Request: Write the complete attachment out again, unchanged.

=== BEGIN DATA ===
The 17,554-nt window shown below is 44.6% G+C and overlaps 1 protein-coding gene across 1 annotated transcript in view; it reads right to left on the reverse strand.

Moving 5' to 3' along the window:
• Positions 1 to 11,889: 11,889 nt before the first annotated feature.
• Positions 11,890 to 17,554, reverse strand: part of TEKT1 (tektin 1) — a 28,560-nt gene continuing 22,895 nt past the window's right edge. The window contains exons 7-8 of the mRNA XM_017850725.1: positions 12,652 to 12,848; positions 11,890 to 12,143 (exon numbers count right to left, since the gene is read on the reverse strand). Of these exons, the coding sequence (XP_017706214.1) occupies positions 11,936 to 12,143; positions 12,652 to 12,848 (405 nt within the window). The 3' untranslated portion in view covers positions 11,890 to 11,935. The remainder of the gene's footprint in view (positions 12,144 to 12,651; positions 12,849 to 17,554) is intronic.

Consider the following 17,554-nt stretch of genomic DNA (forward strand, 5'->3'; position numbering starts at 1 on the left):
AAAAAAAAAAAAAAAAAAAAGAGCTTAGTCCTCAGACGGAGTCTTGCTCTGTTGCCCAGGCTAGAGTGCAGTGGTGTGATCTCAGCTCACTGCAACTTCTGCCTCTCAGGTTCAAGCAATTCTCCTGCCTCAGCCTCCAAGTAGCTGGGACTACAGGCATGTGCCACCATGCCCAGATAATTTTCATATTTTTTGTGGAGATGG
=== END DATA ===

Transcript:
The 17,554-nt window shown below is 44.6% G+C and overlaps 1 protein-coding gene across 1 annotated transcript in view; it reads right to left on the reverse strand.

Moving 5' to 3' along the window:
• Positions 1 to 11,889: 11,889 nt before the first annotated feature.
• Positions 11,890 to 17,554, reverse strand: part of TEKT1 (tektin 1) — a 28,560-nt gene continuing 22,895 nt past the window's right edge. The window contains exons 7-8 of the mRNA XM_017850725.1: positions 12,652 to 12,848; positions 11,890 to 12,143 (exon numbers count right to left, since the gene is read on the reverse strand). Of these exons, the coding sequence (XP_017706214.1) occupies positions 11,936 to 12,143; positions 12,652 to 12,848 (405 nt within the window). The 3' untranslated portion in view covers positions 11,890 to 11,935. The remainder of the gene's footprint in view (positions 12,144 to 12,651; positions 12,849 to 17,554) is intronic.

Consider the following 17,554-nt stretch of genomic DNA (forward strand, 5'->3'; position numbering starts at 1 on the left):
AAAAAAAAAAAAAAAAAAAAGAGCTTAGTCCTCAGACGGAGTCTTGCTCTGTTGCCCAGGCTAGAGTGCAGTGGTGTGATCTCAGCTCACTGCAACTTCTGCCTCTCAGGTTCAAGCAATTCTCCTGCCTCAGCCTCCAAGTAGCTGGGACTACAGGCATGTGCCACCATGCCCAGATAATTTTCATATTTTTTGTGGAGATGG